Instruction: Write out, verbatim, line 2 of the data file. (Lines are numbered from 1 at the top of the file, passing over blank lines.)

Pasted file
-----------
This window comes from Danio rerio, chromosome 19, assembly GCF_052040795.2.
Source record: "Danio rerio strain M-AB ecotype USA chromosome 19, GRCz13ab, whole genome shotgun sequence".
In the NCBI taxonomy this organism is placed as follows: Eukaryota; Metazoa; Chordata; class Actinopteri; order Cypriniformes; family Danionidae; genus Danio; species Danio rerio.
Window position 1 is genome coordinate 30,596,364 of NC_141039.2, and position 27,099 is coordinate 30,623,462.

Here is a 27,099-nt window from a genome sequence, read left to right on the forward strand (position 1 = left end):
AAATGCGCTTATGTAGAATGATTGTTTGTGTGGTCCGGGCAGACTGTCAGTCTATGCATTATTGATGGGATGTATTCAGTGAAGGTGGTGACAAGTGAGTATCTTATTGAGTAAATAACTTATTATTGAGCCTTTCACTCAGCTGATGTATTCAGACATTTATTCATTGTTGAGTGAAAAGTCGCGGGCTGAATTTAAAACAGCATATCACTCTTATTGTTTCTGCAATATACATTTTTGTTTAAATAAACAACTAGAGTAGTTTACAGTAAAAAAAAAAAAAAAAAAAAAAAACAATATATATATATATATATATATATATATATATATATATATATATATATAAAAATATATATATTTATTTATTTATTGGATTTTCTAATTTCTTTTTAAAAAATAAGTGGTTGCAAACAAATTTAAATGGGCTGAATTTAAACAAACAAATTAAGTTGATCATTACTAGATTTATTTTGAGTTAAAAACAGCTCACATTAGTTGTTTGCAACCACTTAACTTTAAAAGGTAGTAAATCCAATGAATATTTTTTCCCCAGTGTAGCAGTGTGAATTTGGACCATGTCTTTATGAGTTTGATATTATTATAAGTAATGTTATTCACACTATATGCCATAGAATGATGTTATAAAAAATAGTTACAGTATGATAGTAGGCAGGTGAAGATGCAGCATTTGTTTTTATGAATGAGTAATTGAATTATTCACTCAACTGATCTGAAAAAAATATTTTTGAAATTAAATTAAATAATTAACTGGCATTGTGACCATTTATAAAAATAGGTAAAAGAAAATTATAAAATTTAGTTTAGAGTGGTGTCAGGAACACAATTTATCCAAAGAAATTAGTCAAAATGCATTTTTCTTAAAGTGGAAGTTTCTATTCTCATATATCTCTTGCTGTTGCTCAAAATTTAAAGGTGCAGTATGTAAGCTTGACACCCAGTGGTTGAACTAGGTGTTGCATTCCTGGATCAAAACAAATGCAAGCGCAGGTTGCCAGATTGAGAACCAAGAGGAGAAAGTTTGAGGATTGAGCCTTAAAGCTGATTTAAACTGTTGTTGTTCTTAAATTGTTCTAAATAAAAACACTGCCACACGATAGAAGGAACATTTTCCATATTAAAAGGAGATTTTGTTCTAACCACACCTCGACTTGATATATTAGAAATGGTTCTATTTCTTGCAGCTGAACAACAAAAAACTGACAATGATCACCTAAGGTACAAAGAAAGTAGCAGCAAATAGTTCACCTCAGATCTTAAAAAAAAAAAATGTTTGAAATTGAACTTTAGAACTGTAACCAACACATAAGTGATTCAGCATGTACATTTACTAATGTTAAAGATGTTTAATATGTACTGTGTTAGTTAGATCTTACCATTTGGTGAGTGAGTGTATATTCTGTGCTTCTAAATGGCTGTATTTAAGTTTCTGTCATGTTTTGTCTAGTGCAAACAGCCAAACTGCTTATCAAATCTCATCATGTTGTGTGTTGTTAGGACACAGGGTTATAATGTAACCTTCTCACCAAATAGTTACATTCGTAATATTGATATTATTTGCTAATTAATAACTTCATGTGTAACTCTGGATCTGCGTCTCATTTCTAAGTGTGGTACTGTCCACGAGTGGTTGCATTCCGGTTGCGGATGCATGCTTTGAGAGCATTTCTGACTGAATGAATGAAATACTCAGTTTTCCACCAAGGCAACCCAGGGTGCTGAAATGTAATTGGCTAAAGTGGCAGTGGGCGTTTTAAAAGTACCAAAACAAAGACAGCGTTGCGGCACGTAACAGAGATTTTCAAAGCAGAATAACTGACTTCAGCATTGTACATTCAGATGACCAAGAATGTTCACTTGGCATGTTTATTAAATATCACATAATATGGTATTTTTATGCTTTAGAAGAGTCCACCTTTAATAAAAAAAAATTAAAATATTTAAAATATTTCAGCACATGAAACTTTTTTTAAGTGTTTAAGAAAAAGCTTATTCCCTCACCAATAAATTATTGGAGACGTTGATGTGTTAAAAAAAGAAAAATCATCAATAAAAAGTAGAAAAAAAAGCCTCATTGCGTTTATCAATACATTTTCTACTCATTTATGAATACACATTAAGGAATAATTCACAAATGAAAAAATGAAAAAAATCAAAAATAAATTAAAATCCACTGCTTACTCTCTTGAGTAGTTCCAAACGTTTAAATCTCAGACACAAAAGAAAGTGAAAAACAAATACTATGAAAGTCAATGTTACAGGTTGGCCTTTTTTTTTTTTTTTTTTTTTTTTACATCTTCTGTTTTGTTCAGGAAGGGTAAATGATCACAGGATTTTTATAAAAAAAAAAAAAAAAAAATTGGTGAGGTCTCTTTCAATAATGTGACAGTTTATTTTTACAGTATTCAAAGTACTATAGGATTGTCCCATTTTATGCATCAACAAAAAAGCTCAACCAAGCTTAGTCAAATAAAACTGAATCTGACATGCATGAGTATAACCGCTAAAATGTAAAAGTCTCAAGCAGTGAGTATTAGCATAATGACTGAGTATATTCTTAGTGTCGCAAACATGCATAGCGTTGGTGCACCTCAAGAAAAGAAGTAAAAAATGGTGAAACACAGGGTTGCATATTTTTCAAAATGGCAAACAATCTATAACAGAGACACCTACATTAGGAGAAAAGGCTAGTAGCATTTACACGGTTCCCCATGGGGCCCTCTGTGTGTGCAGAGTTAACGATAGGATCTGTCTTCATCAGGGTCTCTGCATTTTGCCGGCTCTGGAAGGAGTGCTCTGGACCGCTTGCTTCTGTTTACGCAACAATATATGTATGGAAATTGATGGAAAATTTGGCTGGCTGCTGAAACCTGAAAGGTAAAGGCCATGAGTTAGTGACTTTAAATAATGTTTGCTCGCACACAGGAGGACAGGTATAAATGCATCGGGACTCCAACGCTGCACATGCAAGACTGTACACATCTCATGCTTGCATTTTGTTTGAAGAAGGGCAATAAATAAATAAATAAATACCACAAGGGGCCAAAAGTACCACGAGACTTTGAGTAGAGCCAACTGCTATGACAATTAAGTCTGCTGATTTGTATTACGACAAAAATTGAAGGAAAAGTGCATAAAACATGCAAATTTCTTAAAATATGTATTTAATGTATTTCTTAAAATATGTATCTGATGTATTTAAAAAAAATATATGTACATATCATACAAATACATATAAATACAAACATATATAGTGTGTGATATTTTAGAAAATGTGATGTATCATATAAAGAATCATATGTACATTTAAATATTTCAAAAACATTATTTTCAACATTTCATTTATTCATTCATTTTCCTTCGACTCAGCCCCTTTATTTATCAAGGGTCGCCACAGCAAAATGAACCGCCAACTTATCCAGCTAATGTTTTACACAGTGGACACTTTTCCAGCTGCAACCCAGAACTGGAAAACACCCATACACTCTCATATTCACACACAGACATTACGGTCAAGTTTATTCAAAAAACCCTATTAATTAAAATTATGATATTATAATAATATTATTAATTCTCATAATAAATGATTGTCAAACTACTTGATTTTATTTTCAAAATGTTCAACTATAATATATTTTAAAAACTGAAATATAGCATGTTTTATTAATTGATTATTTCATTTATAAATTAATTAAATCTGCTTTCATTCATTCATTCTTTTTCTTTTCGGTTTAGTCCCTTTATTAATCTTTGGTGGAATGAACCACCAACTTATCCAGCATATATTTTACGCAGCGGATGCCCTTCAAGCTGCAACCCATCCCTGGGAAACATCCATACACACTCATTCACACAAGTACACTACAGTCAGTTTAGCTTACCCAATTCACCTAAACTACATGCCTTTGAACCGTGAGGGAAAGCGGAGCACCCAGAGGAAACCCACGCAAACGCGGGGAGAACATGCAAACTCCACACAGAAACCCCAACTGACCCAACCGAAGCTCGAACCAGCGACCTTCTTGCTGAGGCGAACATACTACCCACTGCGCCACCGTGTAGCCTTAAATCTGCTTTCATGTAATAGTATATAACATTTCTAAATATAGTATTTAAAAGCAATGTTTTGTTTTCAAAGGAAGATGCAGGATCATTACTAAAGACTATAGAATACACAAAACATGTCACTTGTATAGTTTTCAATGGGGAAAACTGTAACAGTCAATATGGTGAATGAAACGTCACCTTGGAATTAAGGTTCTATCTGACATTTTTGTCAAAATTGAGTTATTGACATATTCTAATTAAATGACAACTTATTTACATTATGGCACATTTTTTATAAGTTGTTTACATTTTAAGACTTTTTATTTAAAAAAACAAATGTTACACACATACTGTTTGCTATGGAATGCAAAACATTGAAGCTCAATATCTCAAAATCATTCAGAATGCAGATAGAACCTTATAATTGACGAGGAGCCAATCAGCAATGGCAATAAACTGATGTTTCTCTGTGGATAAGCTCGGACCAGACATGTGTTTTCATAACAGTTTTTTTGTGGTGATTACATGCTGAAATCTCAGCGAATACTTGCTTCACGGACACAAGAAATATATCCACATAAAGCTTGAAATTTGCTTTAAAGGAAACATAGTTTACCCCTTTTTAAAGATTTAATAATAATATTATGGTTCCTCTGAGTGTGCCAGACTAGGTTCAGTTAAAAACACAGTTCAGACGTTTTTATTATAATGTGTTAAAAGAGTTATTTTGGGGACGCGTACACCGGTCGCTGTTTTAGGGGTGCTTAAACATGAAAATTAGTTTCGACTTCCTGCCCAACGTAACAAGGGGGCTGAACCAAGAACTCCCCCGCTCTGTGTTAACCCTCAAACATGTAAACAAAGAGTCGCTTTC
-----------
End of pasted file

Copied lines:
Source record: "Danio rerio strain M-AB ecotype USA chromosome 19, GRCz13ab, whole genome shotgun sequence".